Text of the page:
Adapted from Communications Briefings, Vol. 8, No. 5


The Joy They Bring

Parenting is hard but children are a joy. When you love a child, it changes you!  You have a new focus. When you become a mother or father, you have a new role and a new responsibility. Fortunately parenting is a two-way street...you walk together, as you take them by the hand, they take you by the heart.  You give to them and they give to you. And although parenting is demanding, intriguing, frustrating, frightening, and confusing, children are joyful, entertaining, enlightening, and heartwarming. We show them the ways of the world, and they show us the ways of the heart.  We try to love them unconditionally, then we forget, and make demands.  We want them to succeed, we push and have expectations, but, even so, our children forgive us and love us unconditionally.

You can choose to focus on the difficulty or on the joy, but when you concentrate on the special delights, the little heart-melting moments of raising a child, you realize what a magnificent path you have chosen. 

Adapted from Wonderful Ways to Love a Child, by Judy Ford


Fine Arts for a Fine Education

Summer is a wonderful time to catch up on some of the fine arts activities that are so often skipped during the instructional year.  After all most of the greatest human achievements in the history of the world are in the arts.  Think of the Mona Lisa, Beethoven's Fifth Symphony, the Taj Mahal, Romeo and Juliet and Swan Lake.  

A civilization is often defined by its arts.  Think of the Egyptians and you think of the pyramids.  The French boast their left bank artists; the Germans, many fine composers; the Russian, superb corps de ballet.  We communicate with one another through the arts; the arts hold a society together.  

How does a new generation tap into the vast treasure of artistic expression in the world and in its own society.  Certainly, a home environment that strives to enrich the lives of its children helps.  Trips to museums, concerts and plays are a good start.  Playing different kinds of music, encouraging children to read classics or to notice nuances of architecture also help.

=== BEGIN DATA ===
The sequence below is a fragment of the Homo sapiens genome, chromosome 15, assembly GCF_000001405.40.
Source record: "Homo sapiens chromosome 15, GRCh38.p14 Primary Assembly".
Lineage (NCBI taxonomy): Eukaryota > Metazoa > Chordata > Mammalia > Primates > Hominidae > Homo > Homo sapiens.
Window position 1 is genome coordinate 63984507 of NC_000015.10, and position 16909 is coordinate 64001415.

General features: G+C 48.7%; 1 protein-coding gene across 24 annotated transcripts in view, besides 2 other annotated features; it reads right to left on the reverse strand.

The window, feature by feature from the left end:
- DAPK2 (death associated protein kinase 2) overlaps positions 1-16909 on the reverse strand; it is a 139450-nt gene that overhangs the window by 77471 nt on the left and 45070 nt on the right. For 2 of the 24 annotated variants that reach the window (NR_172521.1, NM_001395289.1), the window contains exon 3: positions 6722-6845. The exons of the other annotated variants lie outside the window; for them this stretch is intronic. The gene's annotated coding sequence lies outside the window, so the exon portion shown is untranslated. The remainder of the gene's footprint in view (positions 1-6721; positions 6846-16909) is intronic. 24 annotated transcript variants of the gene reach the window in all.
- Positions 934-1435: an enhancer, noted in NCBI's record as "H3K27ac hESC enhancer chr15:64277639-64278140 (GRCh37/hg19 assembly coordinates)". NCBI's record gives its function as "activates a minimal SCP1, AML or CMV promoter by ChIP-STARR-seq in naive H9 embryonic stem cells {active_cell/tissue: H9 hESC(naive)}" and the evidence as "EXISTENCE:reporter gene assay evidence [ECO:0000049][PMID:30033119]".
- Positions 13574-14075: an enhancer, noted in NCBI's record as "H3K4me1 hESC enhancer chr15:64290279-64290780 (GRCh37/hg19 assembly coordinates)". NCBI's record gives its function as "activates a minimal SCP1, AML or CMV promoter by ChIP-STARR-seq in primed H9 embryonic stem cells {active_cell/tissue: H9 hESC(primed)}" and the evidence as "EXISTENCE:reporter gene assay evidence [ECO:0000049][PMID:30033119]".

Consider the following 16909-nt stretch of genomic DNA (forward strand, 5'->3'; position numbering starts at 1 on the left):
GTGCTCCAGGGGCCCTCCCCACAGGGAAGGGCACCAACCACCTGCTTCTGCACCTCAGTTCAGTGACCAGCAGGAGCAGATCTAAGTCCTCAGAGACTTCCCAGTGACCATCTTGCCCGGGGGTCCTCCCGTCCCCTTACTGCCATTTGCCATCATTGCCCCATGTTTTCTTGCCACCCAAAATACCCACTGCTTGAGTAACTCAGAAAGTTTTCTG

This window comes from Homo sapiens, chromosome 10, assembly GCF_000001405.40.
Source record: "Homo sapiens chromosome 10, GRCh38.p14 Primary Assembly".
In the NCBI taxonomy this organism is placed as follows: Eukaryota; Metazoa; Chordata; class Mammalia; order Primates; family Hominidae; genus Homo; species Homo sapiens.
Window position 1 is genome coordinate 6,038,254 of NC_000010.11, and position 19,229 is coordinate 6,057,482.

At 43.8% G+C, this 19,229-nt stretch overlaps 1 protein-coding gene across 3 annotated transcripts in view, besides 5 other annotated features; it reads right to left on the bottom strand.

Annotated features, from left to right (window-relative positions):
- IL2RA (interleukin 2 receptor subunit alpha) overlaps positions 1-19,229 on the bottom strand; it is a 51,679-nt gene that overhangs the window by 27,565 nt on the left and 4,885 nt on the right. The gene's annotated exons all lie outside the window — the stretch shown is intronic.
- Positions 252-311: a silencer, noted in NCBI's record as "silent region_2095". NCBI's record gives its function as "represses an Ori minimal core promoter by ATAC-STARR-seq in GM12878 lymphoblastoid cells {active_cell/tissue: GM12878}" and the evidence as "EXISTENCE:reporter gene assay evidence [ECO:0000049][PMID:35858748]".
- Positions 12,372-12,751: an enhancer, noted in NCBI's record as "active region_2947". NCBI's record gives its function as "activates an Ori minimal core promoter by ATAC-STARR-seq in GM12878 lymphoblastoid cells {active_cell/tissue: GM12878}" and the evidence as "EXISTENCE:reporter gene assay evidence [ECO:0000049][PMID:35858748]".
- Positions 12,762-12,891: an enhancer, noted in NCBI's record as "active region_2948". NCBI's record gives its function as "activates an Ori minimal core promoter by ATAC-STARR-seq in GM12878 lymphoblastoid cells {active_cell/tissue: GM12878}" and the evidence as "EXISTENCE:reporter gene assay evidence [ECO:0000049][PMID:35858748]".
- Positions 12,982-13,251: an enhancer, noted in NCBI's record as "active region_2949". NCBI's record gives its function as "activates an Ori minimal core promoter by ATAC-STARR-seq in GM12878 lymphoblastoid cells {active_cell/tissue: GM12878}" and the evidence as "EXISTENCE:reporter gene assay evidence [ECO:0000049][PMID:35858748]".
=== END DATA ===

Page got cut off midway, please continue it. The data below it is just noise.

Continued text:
But there is little question that a formal education in the fine arts is necessary as well.  In the primary grades, students sing songs (music); create watercolors (art); dabble in play acting (drama); and write compositions (literature).   By high school, their understanding of those subjects can become more sophisticated as they study the theory and history of art and music. 

Another benefit of studying the arts is that they can serve as a doorway to understanding other disciplines.  Experimenting with shapes and forms on paper helps a student better understand geometry as well as space, dimension and balance.   There is a relationship between reading music...a symbolic, numerical system of notation...and math.  Art also teaches students to be more astute observers, a skill that will help them them study science. 

Even if your child never becomes a great artist or musician, it is important for him to find a way to express what is in his heart.  The arts will give him that opportunity.  For children and adolescents, who particularly strive to find their identity and their relationship to the rest of the world, the arts are an important vehicle of self-discovery. 

 

Page 4


Life is either a daring adventure, or nothing.

Helen Keller

 

What a Language!

  • A flock of ships is called a fleet.
  • A fleet of sheep is called a flock.
  • A flock of girls is called a bevy.
  • A bevy of wolves is called a pack.             
  • A pack of thieves is called a gang.           
  • A gang of angels is called a host.

  • A host of porpoise is called a shoal.

  • A shoal of fish is called a school.
  • A school of buffalo is called a herd.
  • A herd of seals is called a pod.
  • A pod of whales is called a gam.
  • A gam of lions is called a pride.
  • A pride of children is called a troop.
  • A troop of partridge is called a covey.
  • A covey of beauties is called a galaxy.
  • A galaxy of ruffians is called a horde.
  • A horde of rubbish is called a heap.
  • A heap of oxen is called a drove.
  • A drove of blackbirds is called a mob.
  • A mob of worshippers is called a congregation.   
  • A congregation of theatergoers is called an audience.
  • An audience of peacocks is called a muster.
  • A muster of doves is called a flight.
  • A flight of larks is called an exaltation.
  • And if there are starlings it's a murmuration.
  • A murmuration of bees is called a swarm.
  • A swarm of foxes is called a skulk.
  • A skulk of pigs is called a stye.